Searching over 5,500,000 cases.

Buy This Entire Record For $7.95

Official citation and/or docket number and footnotes (if any) for this case available with purchase.

Learn more about what you receive with purchase of this case.

Gevas v. McCann

United States District Court, N.D. Illinois, Eastern Division.

June 27, 2014

David Gevas, Plaintiff,
Terry McCann, et al., Defendants.


RONALD A. GUZMAN, District Judge.

1. Plaintiff's Motion to Bar Certain Evidence Regarding his 1993 Felony Convictions

Plaintiff was convicted of two counts of murder in 1993 for which he is currently incarcerated. For our purposes, Federal Rule of Evidence ("Rule") 609 allows for the admission of prior convictions for the purpose of attacking the credibility of a witness if: (1) the conviction or the release of the witness from the confinement imposed for that conviction is not be more than 10 years old; or (2) the conviction was for a crime involving dishonesty or false statement, then it may be admitted against any witness. A prior conviction for any other type of crime ( i.e., not involving dishonesty or false statement) may be admitted if the crime was punishable by death or imprisonment in excess of one year and its probative value is not substantially outweighed by the danger of unfair prejudice, confusion of the issues, or misleading the jury, or by considerations of undue delay, waste of time, or needless presentation of cumulative evidence.

Plaintiff's conviction meets the first requirement as it is less than 10 years since he was released from incarceration. It does not meet the second requirements because it is not a conviction for dishonesty or false statement. Therefore, to be admissible, it must be for a crime that was punishable by death or imprisonment in excess of one year and its probative value is not substantially outweighed by the danger of unfair prejudice, confusion of the issues, or misleading the jury, or by considerations of undue delay waste of time, or needless presentation of cumulative of evidence. Murder is a crime punishable by more than one year imprisonment. In determining whether the prior conviction's probative value is substantially outweighed by the danger of unfair prejudice, confusion of the issues, or misleading the jury, or by considerations of undue delay, waste of time, or needless presentation of cumulative evidence, the Court finds that while the impeachment value of the prior conviction is not great, it is not negligible. Plaintiff's prior conviction is for a crime of violence that does not involve an element of dishonesty per se. However, his conviction for murder does reflect a lack of respect for society's rules and norms and a factfinder could infer that such a person is, at least, more likely to break other societal standards, such as lying under oath, than a person who has throughout his life adhered to society's basic rules. Although the conviction was twenty-one years ago, the plaintiff has been incarcerated during that entire period and, thus, no evidence of rehabilitation or a change in lifestyle or character that would diminish the probative value of the prior conviction has been presented to the Court.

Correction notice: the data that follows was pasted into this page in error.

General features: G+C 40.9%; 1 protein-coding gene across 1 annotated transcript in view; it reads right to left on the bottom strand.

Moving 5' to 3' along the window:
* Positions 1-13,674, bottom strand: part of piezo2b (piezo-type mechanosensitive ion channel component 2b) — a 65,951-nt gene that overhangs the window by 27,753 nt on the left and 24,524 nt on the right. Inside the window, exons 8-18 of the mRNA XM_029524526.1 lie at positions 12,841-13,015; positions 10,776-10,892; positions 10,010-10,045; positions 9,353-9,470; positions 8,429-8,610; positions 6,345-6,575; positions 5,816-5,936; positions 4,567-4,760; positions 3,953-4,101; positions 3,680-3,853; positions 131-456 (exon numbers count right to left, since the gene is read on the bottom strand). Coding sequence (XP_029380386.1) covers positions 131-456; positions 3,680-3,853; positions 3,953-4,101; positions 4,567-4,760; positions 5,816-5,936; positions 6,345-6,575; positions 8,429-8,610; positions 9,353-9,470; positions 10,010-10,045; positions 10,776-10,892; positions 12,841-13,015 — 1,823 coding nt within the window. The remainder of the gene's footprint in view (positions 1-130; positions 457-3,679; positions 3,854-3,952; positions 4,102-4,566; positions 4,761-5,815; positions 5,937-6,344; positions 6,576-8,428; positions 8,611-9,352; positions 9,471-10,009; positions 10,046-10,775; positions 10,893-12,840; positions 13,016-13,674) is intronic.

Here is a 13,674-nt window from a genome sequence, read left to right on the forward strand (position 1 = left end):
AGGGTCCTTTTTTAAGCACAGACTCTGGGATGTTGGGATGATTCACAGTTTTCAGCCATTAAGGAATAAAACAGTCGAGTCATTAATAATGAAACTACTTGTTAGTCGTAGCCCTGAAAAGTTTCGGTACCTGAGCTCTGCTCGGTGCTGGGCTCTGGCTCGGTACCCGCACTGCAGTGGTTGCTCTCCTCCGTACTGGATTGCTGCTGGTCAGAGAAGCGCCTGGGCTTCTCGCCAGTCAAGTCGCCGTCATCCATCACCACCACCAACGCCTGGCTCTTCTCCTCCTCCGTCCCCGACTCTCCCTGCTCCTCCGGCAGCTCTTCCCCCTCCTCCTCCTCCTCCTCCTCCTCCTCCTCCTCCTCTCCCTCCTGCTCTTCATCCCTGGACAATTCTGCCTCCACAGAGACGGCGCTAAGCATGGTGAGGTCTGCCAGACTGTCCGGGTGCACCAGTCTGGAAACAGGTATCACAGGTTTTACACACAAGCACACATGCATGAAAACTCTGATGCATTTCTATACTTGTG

The conviction was for actions totally unrelated to this civil matter and, therefore, the likelihood of prejudice in the sense that the jury might be led to believe that the plaintiff had a propensity to act in a certain manner is nonexistent. This trial revolves around the credibility of occurrence witnesses, most of whom are parties to the case. What each of these parties/witnesses said or did will determine the issue of deliberate indifference. They most likely will all testify and present contradictory versions of the events at issue. Thus, the jury is entitled to have as much information as possible in order to evaluate the truthfulness of all of the witnesses. Furthermore, it is necessary to the plaintiff's cause of action to establish that he was incarcerated at the time of the events in question. Given the conflicting considerations in this case, the Court rules that the jury may be told that the plaintiff has been convicted of a felony and was a resident of the Illinois Department of Corrections ("IDOC") during the timeframe of the alleged deliberate indifference claim.

The plaintiff is authorized to wear street clothes during the trial so long as the clothes and the manner in which they are provided to him comply with the rules and regulations of the United States Marshal's Office. With respect to the issue of restraints, the Court will consult with the Marshal's Office and the guards from IDOC regarding the relevant risks and will issue a ruling after doing so.

2. Plaintiff's Motion to Bar Any Reference to his Last Name

Because his conviction in 1996 for murdering his infant children was publicized and can be referenced on the Internet, the plaintiff seeks to bar the use of his last name during the course of the trial. In other words, the plaintiff wishes to remain anonymous to the jury. Such an order is almost completely unworkable as it would require redaction of virtually all of the prison and medical/dental records and other relevant documents in the case and admonishing all witnesses against using the plaintiff's last name. As to the latter, not only would such a request likely be unsuccessful, it could easily lead to confused and stilted testimony. The Court is aware of no precedent for such an order, and the plaintiff has cited none. Generally speaking, the Constitution requires that Court proceedings remain open to the public, which includes the public's right to know the identity of the litigants. Moreover, given the length of time since the events that led to the plaintiff's conviction, it is doubtful that any potential juror will recall the plaintiff or the facts surrounding his case, but that determination can be made during voir dire. With respect to the possibility that the jurors will investigate the facts and circumstances of this case on their own, this concern arises in every case and is adequately dealt with by appropriate instructions to the jury prohibiting them from performing any outside research or investigation. Therefore, the motion is denied.